REX HOGGARD: “Survival.” This one is easy. It always is at Carnoustie, which is widely considered The Open’s most demanding major championship test. Monday’s headline will be that the champion - pick a champion, any one will do - “survived” another dramatic Open. You don’t dominate Carnoustie; you endure.
RYAN LAVNER: “DJ Bashes Way to Victory at Carnoustie.” If somehow a two-win season could be disappointing, it has been for DJ. He’s first in scoring average, birdie average, par-4 scoring, par-5 scoring, strokes gained: tee to green and proximity from the rough. Those last two stats are the most important, especially here at Carnoustie, with these dry conditions. The game’s preeminent long-and-straight driver, there’s a better-than-decent chance he rolls.
MERCER BAGGS: “Rahm Tough: Spaniard charges to Open victory.” Jon Rahm will claim him maiden major title this week by powering his way through the winds and fescue at Carnoustie.
JAY COFFIN: “Thomas wins second major, ascends to world No. 1 again.” Shortly after The Open last year, Thomas rolled through the end of the PGA Tour season. This is the time of year he likes best. Despite a poor Open record the last two years, he’s not remotely concerned. He’s a tad miffed he didn’t win in France two weeks ago and comes to Carnoustie refreshed, with a gameplan, and ready to pounce.
Who or what will be the biggest surprise?
HOGGARD: Style of play. Given Carnoustie’s reputation as a brute, the surprise will be how the champion arrives at his lofty perch. Unlike previous editions at Carnoustie, this week’s dry conditions will promote more aggressive play off the tee and the winner will defy the norm and power his way to victory.
LAVNER: Tiger Woods. This is Woods’ best chance to win a major this year, and here’s believing he contends. His greatest strengths are his iron game and scrambling, and both aspects will be tested to the extreme at Carnoustie, helping separate him from some of the pretenders. With even a little cooperation from his putter, he should be in the mix.
BAGGS: Padraig Harrington. He had a good opening round last week at the Scottish Open and has some good vibes being the 2007 Open champion at Carnoustie. He won’t contend for four rounds, but a few days in the mix would be a nice surprise.
COFFIN: Alex Noren. Perhaps someone ranked 11th in the world shouldn’t be a surprise, but with so much focus on some of the bigger, household names, don’t be surprised when Noren is in contention on Sunday. He hasn’t finished worse than 25th since early May and won two weeks ago in France. He also tied for sixth place last year at Royal Birkdale.
Who or what will be the biggest disappointment?
HOGGARD: Jordan Spieth. Although he was brilliant on his way to victory last year at Royal Birkdale, Spieth is not the same player for this week’s championship, the byproduct of a balky putter that has eroded his confidence. Spieth said giving back the claret jug this week was hard, but his finish will be even tougher.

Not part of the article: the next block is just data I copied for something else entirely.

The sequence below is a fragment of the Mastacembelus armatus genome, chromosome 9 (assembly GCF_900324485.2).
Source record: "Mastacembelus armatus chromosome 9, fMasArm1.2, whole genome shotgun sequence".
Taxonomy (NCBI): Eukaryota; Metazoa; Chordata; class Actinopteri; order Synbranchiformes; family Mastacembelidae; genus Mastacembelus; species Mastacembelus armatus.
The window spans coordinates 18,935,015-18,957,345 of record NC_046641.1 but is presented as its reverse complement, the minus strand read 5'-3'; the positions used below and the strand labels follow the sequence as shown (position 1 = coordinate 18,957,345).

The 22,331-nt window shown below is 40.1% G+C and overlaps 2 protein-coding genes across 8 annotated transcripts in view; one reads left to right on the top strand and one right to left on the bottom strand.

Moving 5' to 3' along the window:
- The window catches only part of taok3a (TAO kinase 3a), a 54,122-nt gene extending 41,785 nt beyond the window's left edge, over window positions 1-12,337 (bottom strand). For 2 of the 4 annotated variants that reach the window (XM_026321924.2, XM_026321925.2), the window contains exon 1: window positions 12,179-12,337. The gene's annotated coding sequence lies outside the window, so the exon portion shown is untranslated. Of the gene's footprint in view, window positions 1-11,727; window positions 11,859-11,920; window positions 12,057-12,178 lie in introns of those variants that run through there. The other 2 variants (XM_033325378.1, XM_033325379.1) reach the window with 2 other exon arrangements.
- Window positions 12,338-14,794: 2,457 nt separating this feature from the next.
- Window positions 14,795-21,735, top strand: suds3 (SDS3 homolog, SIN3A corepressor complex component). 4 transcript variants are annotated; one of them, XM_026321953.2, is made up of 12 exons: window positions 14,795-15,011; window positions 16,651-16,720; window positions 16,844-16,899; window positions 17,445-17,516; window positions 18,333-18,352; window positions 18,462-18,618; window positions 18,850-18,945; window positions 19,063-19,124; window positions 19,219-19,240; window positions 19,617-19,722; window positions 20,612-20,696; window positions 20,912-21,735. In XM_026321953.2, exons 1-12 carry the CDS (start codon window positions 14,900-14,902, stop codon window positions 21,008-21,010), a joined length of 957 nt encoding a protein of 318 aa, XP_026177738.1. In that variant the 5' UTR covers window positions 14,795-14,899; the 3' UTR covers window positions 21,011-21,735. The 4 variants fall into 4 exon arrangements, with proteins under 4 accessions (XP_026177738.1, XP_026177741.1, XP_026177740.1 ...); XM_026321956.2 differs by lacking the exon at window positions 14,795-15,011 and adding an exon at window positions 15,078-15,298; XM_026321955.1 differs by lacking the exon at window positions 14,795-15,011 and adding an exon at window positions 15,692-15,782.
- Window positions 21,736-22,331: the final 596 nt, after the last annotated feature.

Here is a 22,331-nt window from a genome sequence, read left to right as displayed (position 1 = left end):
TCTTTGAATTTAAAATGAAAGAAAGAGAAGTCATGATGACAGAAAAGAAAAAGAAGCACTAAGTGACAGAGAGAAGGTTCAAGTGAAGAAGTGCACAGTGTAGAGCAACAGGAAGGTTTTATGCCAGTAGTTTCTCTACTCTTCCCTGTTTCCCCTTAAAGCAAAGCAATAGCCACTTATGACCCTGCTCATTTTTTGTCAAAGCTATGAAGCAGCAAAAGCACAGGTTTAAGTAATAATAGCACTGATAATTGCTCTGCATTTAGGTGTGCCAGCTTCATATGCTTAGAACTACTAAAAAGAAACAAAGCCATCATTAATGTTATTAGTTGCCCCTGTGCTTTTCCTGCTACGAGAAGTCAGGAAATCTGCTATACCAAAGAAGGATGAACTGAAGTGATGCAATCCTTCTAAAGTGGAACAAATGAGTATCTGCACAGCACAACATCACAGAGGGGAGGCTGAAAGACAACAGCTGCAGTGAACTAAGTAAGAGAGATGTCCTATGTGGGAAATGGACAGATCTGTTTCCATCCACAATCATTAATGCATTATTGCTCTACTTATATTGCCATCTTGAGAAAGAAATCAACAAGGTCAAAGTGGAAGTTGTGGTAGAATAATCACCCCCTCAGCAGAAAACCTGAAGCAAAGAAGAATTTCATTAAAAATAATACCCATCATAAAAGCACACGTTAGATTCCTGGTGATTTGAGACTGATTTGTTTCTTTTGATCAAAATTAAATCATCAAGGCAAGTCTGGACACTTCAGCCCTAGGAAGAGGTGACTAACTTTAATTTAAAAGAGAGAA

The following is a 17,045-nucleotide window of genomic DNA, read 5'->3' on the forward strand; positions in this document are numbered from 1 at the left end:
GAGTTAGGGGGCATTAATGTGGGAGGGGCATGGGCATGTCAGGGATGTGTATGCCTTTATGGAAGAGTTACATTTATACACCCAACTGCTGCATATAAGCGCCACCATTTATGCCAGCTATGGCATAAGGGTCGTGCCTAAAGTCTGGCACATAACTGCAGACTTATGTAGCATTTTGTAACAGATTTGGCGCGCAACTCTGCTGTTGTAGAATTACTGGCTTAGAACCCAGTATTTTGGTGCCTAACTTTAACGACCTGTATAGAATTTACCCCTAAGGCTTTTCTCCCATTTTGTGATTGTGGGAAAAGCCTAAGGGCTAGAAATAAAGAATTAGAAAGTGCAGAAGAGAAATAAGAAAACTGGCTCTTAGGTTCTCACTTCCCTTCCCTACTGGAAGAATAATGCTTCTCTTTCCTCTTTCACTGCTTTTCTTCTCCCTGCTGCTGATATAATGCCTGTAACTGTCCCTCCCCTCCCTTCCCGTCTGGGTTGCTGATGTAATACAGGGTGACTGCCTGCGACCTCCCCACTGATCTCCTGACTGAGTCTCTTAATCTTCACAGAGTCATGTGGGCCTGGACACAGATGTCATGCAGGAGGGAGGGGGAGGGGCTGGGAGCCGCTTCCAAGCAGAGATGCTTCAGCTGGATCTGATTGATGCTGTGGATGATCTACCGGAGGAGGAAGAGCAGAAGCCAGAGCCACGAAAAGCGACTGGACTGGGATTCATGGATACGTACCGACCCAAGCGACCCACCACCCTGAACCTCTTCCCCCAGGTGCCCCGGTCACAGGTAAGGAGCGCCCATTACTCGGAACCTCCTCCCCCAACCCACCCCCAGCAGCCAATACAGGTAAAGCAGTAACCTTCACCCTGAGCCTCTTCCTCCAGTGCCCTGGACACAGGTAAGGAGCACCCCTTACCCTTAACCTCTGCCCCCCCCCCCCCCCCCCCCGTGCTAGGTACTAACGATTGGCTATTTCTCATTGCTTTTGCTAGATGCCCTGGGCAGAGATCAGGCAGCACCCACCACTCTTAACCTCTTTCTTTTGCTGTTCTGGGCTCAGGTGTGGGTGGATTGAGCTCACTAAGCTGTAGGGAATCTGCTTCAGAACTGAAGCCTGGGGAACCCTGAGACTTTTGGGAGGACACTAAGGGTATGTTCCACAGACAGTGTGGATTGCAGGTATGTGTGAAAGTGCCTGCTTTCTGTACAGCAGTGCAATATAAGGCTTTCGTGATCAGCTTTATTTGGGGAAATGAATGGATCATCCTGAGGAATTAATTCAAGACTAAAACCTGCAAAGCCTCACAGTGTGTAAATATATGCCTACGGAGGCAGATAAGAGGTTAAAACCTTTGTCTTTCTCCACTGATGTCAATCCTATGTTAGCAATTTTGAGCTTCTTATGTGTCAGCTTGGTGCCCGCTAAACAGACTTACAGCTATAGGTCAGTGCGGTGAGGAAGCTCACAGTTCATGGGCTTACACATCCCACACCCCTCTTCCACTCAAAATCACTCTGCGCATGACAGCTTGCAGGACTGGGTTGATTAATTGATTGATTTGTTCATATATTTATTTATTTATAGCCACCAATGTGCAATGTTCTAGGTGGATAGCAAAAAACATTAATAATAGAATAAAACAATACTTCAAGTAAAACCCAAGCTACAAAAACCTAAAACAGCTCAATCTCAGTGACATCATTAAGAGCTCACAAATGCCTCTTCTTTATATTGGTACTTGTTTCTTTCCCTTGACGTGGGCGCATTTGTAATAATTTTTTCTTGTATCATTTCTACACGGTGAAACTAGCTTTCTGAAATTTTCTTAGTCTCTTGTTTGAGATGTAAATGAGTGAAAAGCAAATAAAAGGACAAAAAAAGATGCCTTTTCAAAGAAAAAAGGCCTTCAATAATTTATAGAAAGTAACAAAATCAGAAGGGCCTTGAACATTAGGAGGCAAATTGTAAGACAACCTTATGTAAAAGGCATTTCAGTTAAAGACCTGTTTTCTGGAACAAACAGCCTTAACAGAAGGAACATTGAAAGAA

LAVNER: Weather. This might sound a little sadistic, but one of the unique joys of covering this tournament is to watch the best in the world battle conditions they face only once a year – the bone-chilling cold, the sideways rain, the howling wind. It doesn’t appear as though that’ll happen this year. With only a few hours of light rain expected, and no crazy winds in the forecast, the biggest challenge for these stars will be judging the bounces on the hard, baked-out turf.
BAGGS: Jordan Spieth. The defending champion is still trying to find his winning form and Carnoustie doesn’t seem the place to do that. As much as he says he loves playing in strong winds, there should be enough danger around here to frustrate Spieth into a missed cut.
COFFIN: Rory McIlroy. I hope I’m wrong on this, because the game is better when Rory is in contention at majors. Putting always has been his issue and seemingly always will be. While there isn’t as much of a premium placed on putting this week because of slower greens, he may still have to hit it close. Super close.
What will be the winning score?
HOGGARD: 10 under. The last two Opens played at Carnoustie were won with 7-under and 6-over totals, but this week’s conditions will favor more aggressive play and lower scores. Expect to see plenty of birdies, but the great equalizer will come on Sunday when wind gusts are forecast to reach 25 mph.
LAVNER: 15 under. An Open at Carnoustie has never produced a winner lower than 9 under (Tom Watson in 1975), but never have the conditions been this susceptible to low scores. Sure, the fairway bunkers are still a one-shot penalty, but today’s big hitters can fly them. The thin, wispy rough isn’t much of a deterrent. And the wind isn’t expected to really whip until the final day.
BAGGS: 12 under. We aren’t going to see the same kind of weather we have previously witnessed at Carnoustie, and that’s a shame. Any players who catch relatively benign conditions should be able to go low, as long as they can properly navigate the fairway rollout.
COFFIN: 14 under. Walked into a local golf shop in the town of Carnoustie wearing a Golf Channel logo and the man behind the counter said, “It’ll take 14 under to win this week.” Well, he’s been here for years and seen Carnoustie host The Open twice before. He knows more about it than I do, so I’ll stick with his number.
Watch: Na plays backwards flop and practices lefty
Fresh off his victory at The Greenbrier, Kevin Na is taking a quite-literally-backwards approach to his Open prep.
Caddie Kenny Harms has been sharing videos of Na's early work at Carnoustie.
This one shows Na standing in a bunker and playing a flop shot over his own head (as opposed to someone else's):
While it's unlikely he'll have a need for that exact shot this week, it's far more likely a player may have to think about turning his club over and playing from the wrong side of the ball, like so:
Na has made 4 of 6 cuts at The Open and will look to improve on his best career finish, currently a T-22 in 2016 at Royal Troon.
McIlroy growing 'comfortable' on Open courses
CARNOUSTIE, Scotland – For a player who once complained about the vagaries of links golf, Rory McIlroy enters this Open with a dazzling record in the sport’s oldest championship.
Though he missed the 2015 event because of an ankle injury, McIlroy has now posted three consecutive top-5 finishes in the year’s third major.
“It’s surprising a little bit that my best form in major championships has been this tournament,” he said Wednesday, “but at the same time I’ve grown up these courses, and I’m comfortable on them. I think going to courses on The Open rota that I’ve played quite a lot. I think that helps. You have a comfort level with the golf course, and you’ve built up enough experience to know where to hit and where not to hit it.”
McIlroy still regrets what happened in 2015, when he “did something slightly silly” and injured his ankle while playing soccer a few weeks before the event. That came a year after he triumphed at Royal Liverpool.
“Since 2010, I couldn’t wait to play The Open at St. Andrews,” he said. “I thought that was one of my best chances to win a major.”
He tied for 42nd at Carnoustie in 2007, earning low-amateur honors.